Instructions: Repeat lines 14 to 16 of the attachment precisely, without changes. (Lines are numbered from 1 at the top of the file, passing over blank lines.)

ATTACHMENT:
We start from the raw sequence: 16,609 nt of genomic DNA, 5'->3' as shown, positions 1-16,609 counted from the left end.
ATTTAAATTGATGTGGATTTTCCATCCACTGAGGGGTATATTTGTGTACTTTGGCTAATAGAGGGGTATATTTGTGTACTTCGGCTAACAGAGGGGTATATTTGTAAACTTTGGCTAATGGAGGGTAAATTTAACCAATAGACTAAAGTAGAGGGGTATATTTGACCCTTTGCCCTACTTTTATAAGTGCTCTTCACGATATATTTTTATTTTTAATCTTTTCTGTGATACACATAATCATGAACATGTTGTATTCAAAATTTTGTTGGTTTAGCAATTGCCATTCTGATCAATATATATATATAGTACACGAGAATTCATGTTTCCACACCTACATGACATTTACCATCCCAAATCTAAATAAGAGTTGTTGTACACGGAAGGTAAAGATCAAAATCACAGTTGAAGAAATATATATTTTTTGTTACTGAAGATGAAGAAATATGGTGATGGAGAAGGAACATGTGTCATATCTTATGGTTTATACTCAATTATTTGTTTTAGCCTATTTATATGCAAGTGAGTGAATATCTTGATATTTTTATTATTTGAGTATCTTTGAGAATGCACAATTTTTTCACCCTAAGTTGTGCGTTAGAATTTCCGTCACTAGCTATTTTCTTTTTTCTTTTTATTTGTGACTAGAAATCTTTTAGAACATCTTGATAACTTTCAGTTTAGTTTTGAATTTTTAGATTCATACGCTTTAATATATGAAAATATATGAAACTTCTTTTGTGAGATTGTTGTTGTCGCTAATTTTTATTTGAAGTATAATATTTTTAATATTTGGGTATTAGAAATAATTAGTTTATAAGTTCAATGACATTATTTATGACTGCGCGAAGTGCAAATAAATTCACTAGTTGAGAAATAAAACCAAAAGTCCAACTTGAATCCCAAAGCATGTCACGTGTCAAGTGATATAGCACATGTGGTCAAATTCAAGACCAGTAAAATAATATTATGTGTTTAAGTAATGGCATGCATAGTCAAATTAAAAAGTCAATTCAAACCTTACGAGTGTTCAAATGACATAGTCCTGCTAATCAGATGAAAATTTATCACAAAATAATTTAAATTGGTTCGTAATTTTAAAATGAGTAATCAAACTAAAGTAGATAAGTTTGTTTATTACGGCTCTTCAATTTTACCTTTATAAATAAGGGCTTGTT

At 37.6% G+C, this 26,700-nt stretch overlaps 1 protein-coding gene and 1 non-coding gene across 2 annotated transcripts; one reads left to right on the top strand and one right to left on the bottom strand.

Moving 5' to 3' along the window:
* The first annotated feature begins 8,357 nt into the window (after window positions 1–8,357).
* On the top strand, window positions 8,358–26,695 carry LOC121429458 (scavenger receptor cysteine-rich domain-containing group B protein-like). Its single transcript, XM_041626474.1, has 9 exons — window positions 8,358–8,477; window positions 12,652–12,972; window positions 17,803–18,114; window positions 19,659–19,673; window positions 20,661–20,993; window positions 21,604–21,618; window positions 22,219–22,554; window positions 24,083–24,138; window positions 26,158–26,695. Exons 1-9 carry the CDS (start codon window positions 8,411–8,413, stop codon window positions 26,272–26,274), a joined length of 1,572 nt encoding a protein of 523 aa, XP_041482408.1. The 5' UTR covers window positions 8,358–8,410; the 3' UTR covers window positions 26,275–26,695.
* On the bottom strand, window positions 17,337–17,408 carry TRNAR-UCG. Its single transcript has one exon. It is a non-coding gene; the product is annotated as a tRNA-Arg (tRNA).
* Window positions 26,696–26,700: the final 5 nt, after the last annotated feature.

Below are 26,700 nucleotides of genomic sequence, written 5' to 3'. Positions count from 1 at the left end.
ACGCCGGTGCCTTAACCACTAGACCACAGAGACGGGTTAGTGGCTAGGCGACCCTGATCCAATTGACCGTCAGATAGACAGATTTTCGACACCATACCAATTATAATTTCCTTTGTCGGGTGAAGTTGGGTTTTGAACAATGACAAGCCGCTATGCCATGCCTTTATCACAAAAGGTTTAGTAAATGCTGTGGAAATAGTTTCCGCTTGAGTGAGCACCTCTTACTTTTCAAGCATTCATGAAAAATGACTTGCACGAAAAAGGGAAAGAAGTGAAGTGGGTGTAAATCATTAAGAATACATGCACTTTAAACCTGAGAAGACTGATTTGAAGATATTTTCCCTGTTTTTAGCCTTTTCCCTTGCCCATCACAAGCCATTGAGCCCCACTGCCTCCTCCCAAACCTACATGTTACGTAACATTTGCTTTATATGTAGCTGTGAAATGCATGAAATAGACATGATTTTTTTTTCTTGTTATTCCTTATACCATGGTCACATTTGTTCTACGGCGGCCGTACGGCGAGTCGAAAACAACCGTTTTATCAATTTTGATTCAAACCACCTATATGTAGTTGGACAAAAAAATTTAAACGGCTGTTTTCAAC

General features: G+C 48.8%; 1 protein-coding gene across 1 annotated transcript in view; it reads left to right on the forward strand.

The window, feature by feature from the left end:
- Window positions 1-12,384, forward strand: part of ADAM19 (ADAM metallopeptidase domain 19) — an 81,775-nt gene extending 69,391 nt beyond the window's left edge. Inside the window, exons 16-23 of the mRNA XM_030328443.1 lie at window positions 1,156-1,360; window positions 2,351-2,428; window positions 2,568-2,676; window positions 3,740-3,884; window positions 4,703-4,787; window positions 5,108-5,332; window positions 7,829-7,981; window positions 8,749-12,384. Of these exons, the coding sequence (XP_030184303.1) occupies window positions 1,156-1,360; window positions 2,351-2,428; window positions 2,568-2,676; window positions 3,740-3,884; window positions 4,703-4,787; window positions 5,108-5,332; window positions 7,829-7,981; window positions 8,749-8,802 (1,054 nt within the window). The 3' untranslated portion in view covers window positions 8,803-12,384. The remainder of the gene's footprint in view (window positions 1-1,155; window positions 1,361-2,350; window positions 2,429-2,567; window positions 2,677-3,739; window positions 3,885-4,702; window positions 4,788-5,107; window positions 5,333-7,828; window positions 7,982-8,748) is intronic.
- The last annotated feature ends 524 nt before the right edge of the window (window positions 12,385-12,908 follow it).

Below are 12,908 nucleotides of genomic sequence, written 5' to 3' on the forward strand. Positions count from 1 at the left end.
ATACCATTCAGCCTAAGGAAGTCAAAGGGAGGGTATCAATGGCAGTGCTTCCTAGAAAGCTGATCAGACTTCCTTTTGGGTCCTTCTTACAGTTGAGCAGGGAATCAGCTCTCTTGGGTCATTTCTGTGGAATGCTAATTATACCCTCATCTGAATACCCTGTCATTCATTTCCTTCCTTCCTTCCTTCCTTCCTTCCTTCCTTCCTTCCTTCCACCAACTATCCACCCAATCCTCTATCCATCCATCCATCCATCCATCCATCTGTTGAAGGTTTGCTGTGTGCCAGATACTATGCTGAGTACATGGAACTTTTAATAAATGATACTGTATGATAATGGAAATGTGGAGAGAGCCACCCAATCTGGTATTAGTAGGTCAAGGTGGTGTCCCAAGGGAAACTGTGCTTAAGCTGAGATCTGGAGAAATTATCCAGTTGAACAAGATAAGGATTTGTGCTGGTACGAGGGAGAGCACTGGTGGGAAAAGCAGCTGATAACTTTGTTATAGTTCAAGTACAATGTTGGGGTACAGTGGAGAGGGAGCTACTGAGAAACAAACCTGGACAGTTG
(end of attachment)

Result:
- The last annotated feature ends 524 nt before the right edge of the window (window positions 12,385-12,908 follow it).

Below are 12,908 nucleotides of genomic sequence, written 5' to 3' on the forward strand. Positions count from 1 at the left end.
ATACCATTCAGCCTAAGGAAGTCAAAGGGAGGGTATCAATGGCAGTGCTTCCTAGAAAGCTGATCAGACTTCCTTTTGGGTCCTTCTTACAGTTGAGCAGGGAATCAGCTCTCTTGGGTCATTTCTGTGGAATGCTAATTATACCCTCATCTGAATACCCTGTCATTCATTTCCTTCCTTCCTTCCTTCCTTCCTTCCTTCCTTCCTTCCTTCCACCAACTATCCACCCAATCCTCTATCCATCCATCCATCCATCCATCCATCTGTTGAAGGTTTGCTGTGTGCCAGATACTATGCTGAGTACATGGAACTTTTAATAAATGATACTGTATGATAATGGAAATGTGGAGAGAGCCACCCAATCTGGTATTAGTAGGTCAAGGTGGTGTCCCAAGGGAAACTGTGCTTAAGCTGAGATCTGGAGAAATTATCCAGTTGAACAAGATAAGGATTTGTGCTGGTACGAGGGAGAGCACTGGTGGGAAAAGCAGCTGATAACTTTGTTATAGTTCAAGTACAATGTTGGGGTACAGTGGAGAGGGAGCTACTGAGAAACAAACCTGGACAGTTG